FARGO — After a dismal financial year hit the Fargodome due to numerous cancellations spurred by the coronavirus pandemic, a new study is shining a light on the money the institution brings to the community.
The first economic impact study of the Dome in 18 years was released this week, and it shows the venue contributed an average of $63.6 million each year in the past decade to the local economy.
The independent study, which more closely examined the year of 2019, found that year beat the average with direct visitor spending and Fargodome operations measured at $42.4 million. Secondary benefits to city businesses raised the total to $69.7 million.
General Manager Rob Sobolink said the three biggest drivers of revenue over the years have been increasing benefits from amateur sporting events, big name national concert acts and often sold-out North Dakota State University football games.
The biggest business beneficiaries in the metropolitan area have been retail stores, food and beverage businesses and hotels and motels.
The study, according to the Dome's finance director Susan Thompson, showed that compared to the Fargodome's 10th anniversary study in 2002, that the annual economic impacts have grown by 21% from $57.3 million in 2002 to the $69.7 million figure in 2019.
The increase was due to to a combination of an increase of 73% in average daily per person spending in the city to $74, attendance growth annually from 408,800 in 2002 to 471,700 in 2019, and a boost in needed operational expenses by the Fargodome.
"It kind of reaffirmed what we knew," said Sobolik about the report, which was a joint effort with the Fargo-Moorhead Convention and Visitors Bureau.
"It shows that the Fargodome is an important part of the economy and quality of life in the region," he said. "That was why the building was created, and we feel like we're fulfilling its mission."
Fargo Dome Authority board member Mike Ellingson said Tuesday, March 30, when the report was presented, that it showed the dome has "a huge impact to the community and for the community."
Sobolik said the biggest growth since the last study has been in amateur sporting events, such as the state high school tournaments using the facility and increasing single-day events to multi-day.
While there was substantial variation by event type, Thompson said, Fargodome patrons in 2019 were split between nonresidents patrons at 55% and local residents at 45%.
In all, the Fargodome's impact supports an estimated 548 jobs each year in the area economy. The Dome directly employs 26 full-time employees and roughly 700 part-time, event-related staff.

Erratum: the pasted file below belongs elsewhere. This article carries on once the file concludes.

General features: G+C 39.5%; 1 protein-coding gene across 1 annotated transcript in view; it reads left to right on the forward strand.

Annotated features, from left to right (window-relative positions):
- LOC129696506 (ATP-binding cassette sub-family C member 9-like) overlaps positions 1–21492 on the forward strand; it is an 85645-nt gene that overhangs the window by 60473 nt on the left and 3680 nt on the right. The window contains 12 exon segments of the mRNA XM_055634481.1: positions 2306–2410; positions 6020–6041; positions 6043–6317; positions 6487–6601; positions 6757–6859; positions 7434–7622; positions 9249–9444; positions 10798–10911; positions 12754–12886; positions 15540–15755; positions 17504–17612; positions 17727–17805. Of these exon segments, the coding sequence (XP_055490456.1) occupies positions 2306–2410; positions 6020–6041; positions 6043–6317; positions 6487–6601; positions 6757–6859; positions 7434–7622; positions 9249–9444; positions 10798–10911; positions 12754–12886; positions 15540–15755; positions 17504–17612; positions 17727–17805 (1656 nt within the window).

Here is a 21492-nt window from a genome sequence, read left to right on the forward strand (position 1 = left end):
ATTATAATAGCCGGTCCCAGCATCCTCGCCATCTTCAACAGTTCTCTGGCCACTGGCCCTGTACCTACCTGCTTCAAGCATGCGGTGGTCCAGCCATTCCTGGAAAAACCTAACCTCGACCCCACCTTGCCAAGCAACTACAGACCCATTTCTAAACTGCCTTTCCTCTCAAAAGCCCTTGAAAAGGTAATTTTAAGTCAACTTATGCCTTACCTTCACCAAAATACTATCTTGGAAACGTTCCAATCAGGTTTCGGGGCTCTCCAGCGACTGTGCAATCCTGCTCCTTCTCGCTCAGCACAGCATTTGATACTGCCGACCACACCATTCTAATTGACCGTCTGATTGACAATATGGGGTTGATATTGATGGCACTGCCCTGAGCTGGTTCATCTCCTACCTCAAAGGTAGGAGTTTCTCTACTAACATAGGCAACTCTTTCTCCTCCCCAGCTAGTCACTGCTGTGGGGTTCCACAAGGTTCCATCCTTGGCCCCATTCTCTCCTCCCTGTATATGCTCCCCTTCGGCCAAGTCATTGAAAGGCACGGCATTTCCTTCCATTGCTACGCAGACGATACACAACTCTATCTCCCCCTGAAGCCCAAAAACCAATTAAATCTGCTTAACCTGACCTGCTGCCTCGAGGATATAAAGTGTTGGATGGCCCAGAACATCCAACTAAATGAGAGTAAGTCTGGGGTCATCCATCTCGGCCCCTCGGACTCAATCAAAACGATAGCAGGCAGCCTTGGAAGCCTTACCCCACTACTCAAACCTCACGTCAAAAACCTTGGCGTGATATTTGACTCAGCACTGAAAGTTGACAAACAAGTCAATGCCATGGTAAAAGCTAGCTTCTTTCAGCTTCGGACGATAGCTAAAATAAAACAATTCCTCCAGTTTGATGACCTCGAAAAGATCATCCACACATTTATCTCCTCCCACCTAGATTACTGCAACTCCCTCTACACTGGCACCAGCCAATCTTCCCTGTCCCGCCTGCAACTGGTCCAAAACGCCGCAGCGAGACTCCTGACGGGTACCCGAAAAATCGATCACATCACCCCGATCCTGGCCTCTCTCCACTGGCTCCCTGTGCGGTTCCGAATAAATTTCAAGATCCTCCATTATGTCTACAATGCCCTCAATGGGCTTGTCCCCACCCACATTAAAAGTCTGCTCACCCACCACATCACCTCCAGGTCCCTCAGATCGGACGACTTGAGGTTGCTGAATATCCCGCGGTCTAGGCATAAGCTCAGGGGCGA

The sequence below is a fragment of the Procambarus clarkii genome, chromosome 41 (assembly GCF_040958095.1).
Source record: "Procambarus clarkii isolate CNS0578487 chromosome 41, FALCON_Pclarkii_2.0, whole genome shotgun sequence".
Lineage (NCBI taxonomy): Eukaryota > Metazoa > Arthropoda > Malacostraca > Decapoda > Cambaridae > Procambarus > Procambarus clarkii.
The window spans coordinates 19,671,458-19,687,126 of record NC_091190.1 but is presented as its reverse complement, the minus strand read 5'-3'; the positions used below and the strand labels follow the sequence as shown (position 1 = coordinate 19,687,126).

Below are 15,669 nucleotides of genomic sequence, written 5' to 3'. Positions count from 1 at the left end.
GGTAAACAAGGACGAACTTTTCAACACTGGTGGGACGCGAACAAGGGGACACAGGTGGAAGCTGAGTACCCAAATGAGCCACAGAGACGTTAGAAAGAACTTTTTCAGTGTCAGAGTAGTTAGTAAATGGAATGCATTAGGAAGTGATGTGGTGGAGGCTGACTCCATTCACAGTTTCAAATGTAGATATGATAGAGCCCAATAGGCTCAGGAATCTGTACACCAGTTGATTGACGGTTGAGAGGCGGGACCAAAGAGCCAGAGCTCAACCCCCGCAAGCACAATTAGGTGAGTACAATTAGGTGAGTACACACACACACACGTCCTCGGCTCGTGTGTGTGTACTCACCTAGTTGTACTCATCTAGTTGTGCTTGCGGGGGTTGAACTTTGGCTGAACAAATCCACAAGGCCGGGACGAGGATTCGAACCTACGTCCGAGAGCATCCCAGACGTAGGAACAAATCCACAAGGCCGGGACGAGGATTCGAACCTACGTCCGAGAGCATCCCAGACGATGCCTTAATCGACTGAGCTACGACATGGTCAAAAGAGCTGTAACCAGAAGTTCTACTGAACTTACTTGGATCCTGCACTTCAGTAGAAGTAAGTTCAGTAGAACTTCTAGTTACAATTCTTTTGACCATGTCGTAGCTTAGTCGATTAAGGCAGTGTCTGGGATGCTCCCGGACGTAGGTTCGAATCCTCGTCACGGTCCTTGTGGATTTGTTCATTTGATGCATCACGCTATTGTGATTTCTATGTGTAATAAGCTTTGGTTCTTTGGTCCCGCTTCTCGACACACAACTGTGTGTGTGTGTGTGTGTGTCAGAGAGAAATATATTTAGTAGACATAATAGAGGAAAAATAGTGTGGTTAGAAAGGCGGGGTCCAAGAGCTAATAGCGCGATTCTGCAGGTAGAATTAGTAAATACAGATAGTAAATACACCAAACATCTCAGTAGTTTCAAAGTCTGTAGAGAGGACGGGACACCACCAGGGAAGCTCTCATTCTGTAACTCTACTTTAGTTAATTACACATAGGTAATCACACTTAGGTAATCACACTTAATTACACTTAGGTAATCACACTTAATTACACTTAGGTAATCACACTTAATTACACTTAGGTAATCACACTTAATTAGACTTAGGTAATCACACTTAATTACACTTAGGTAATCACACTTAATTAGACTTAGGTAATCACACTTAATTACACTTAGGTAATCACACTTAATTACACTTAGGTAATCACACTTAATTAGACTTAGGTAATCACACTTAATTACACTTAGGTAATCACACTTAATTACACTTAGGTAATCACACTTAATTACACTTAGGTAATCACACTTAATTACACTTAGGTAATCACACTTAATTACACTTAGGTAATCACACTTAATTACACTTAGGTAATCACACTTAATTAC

Adding to the local and state economic benefit is the Fargodome's sales tax payments that were $1.3 million in 2019, Thompson said.
She worked on the study with consulting economists Nancy Hodur and Dean Bangsund of the Impact Assessment Group of Fargo, who also used an online survey of Fargodome visitors to determine some of the data.
If there was an area where the Dome was falling behind and could improve its impact, Sobolik said it would be the ability to hold conventions which could boost attendance and revenue substantially in future years.
While the report showed the Fargodome's growing influence over past years, the pandemic was a setback, as it was for larger venues nationwide.
There was an operating deficit last year, and Sobolik is anticipating another loss this year. That would mark only the second year of negative income in the 29-year history of the Dome following last year.
For example, so far through February, the Fargodome was $221,500 below budget estimates with numerous events canceled such as the Home & Garden Show and Monster Jam.
The return of NDSU football has helped, with an estimated 9,100 fans at the latest game with the University of North Dakota and more expected this spring. The Red River Valley Sportsmen's Show also had good attendance in early March, Sobolik said.
It seems the future is bright, too, as it was recently announced that Ribfest will return June 9-12. So far, the Maroon Five and Guns N' Roses concerts are still on for early August.
"The light is getting brighter and brighter," Sobolik told the authority this week.
To help in the financial situation, he added, Thompson is working with the Small Business Administration on possible federal aid that was part of a pandemic relief package passed in December for large venues. That could help reduce losses for the Dome this year.
Last year, an insurance policy of $1 million for loss of business protection was a major boost, but the rider wasn't available for this year.
The Dome also has a substantial reserve fund that has grown over the years, and in another bright spot in the past year or so the fund with the State Investment Board grew by a few million to $47.6 million.